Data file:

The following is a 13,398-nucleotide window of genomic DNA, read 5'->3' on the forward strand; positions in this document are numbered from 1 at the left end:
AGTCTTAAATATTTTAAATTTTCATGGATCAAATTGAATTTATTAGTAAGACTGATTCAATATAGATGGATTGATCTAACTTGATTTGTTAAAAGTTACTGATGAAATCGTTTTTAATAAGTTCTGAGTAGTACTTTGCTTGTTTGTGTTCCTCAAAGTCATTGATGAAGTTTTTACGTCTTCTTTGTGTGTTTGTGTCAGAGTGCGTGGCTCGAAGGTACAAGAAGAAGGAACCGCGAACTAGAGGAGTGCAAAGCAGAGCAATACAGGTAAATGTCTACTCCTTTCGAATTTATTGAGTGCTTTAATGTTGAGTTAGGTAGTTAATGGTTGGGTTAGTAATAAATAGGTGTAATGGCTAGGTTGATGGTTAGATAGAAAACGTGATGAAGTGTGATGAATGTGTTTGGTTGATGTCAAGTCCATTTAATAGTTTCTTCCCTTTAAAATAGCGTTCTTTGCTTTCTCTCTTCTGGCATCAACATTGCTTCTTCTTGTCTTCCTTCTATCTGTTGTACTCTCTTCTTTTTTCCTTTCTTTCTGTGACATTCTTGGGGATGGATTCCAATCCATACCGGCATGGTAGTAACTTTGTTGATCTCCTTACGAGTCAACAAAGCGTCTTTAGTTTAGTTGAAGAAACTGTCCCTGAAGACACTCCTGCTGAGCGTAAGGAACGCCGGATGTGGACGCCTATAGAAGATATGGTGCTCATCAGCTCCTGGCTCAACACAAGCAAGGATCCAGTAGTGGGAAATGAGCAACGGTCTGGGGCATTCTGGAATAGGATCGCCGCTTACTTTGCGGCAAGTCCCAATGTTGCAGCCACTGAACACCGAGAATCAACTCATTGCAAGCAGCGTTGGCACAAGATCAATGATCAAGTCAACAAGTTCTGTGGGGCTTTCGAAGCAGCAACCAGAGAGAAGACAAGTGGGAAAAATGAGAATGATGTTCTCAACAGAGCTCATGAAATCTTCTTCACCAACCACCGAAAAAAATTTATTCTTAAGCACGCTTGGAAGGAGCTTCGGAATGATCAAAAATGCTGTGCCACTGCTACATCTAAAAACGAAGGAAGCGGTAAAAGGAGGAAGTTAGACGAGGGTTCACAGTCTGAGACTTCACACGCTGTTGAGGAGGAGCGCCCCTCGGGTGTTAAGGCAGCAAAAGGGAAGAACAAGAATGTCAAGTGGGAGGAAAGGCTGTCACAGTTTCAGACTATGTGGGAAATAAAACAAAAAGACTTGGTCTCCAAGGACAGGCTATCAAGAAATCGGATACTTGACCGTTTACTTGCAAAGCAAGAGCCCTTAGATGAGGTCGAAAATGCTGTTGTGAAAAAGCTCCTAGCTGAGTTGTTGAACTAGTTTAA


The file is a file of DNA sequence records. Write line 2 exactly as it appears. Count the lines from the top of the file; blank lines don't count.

AGTCTTAAATATTTTAAATTTTCATGGATCAAATTGAATTTATTAGTAAGACTGATTCAATATAGATGGATTGATCTAACTTGATTTGTTAAAAGTTACTGATGAAATCGTTTTTAATAAGTTCTGAGTAGTACTTTGCTTGTTTGTGTTCCTCAAAGTCATTGATGAAGTTTTTACGTCTTCTTTGTGTGTTTGTGTCAGAGTGCGTGGCTCGAAGGTACAAGAAGAAGGAACCGCGAACTAGAGGAGTGCAAAGCAGAGCAATACAGGTAAATGTCTACTCCTTTCGAATTTATTGAGTGCTTTAATGTTGAGTTAGGTAGTTAATGGTTGGGTTAGTAATAAATAGGTGTAATGGCTAGGTTGATGGTTAGATAGAAAACGTGATGAAGTGTGATGAATGTGTTTGGTTGATGTCAAGTCCATTTAATAGTTTCTTCCCTTTAAAATAGCGTTCTTTGCTTTCTCTCTTCTGGCATCAACATTGCTTCTTCTTGTCTTCCTTCTATCTGTTGTACTCTCTTCTTTTTTCCTTTCTTTCTGTGACATTCTTGGGGATGGATTCCAATCCATACCGGCATGGTAGTAACTTTGTTGATCTCCTTACGAGTCAACAAAGCGTCTTTAGTTTAGTTGAAGAAACTGTCCCTGAAGACACTCCTGCTGAGCGTAAGGAACGCCGGATGTGGACGCCTATAGAAGATATGGTGCTCATCAGCTCCTGGCTCAACACAAGCAAGGATCCAGTAGTGGGAAATGAGCAACGGTCTGGGGCATTCTGGAATAGGATCGCCGCTTACTTTGCGGCAAGTCCCAATGTTGCAGCCACTGAACACCGAGAATCAACTCATTGCAAGCAGCGTTGGCACAAGATCAATGATCAAGTCAACAAGTTCTGTGGGGCTTTCGAAGCAGCAACCAGAGAGAAGACAAGTGGGAAAAATGAGAATGATGTTCTCAACAGAGCTCATGAAATCTTCTTCACCAACCACCGAAAAAAATTTATTCTTAAGCACGCTTGGAAGGAGCTTCGGAATGATCAAAAATGCTGTGCCACTGCTACATCTAAAAACGAAGGAAGCGGTAAAAGGAGGAAGTTAGACGAGGGTTCACAGTCTGAGACTTCACACGCTGTTGAGGAGGAGCGCCCCTCGGGTGTTAAGGCAGCAAAAGGGAAGAACAAGAATGTCAAGTGGGAGGAAAGGCTGTCACAGTTTCAGACTATGTGGGAAATAAAACAAAAAGACTTGGTCTCCAAGGACAGGCTATCAAGAAATCGGATACTTGACCGTTTACTTGCAAAGCAAGAGCCCTTAGATGAGGTCGAAAATGCTGTTGTGAAAAAGCTCCTAGCTGAGTTGTTGAACTAGTTTAA